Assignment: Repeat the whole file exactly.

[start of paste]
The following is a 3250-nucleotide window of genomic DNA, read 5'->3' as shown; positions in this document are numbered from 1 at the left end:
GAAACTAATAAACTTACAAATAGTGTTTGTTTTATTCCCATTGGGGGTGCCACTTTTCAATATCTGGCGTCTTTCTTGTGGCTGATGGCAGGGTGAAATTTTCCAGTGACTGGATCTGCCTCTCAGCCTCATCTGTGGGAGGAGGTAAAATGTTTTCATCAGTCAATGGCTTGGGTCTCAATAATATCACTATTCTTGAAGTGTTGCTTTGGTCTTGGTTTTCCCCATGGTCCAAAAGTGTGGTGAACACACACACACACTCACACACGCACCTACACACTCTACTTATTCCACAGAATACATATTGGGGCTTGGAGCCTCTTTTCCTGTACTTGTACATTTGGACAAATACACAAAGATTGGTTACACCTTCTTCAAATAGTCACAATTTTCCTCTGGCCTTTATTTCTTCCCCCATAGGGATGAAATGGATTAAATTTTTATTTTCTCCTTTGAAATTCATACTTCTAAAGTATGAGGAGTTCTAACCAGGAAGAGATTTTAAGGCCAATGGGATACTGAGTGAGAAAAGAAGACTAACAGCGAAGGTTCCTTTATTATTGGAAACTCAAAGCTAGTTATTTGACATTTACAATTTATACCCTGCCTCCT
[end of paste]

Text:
The following is a 3250-nucleotide window of genomic DNA, read 5'->3' as shown; positions in this document are numbered from 1 at the left end:
GAAACTAATAAACTTACAAATAGTGTTTGTTTTATTCCCATTGGGGGTGCCACTTTTCAATATCTGGCGTCTTTCTTGTGGCTGATGGCAGGGTGAAATTTTCCAGTGACTGGATCTGCCTCTCAGCCTCATCTGTGGGAGGAGGTAAAATGTTTTCATCAGTCAATGGCTTGGGTCTCAATAATATCACTATTCTTGAAGTGTTGCTTTGGTCTTGGTTTTCCCCATGGTCCAAAAGTGTGGTGAACACACACACACACTCACACACGCACCTACACACTCTACTTATTCCACAGAATACATATTGGGGCTTGGAGCCTCTTTTCCTGTACTTGTACATTTGGACAAATACACAAAGATTGGTTACACCTTCTTCAAATAGTCACAATTTTCCTCTGGCCTTTATTTCTTCCCCCATAGGGATGAAATGGATTAAATTTTTATTTTCTCCTTTGAAATTCATACTTCTAAAGTATGAGGAGTTCTAACCAGGAAGAGATTTTAAGGCCAATGGGATACTGAGTGAGAAAAGAAGACTAACAGCGAAGGTTCCTTTATTATTGGAAACTCAAAGCTAGTTATTTGACATTTACAATTTATACCCTGCCTCCT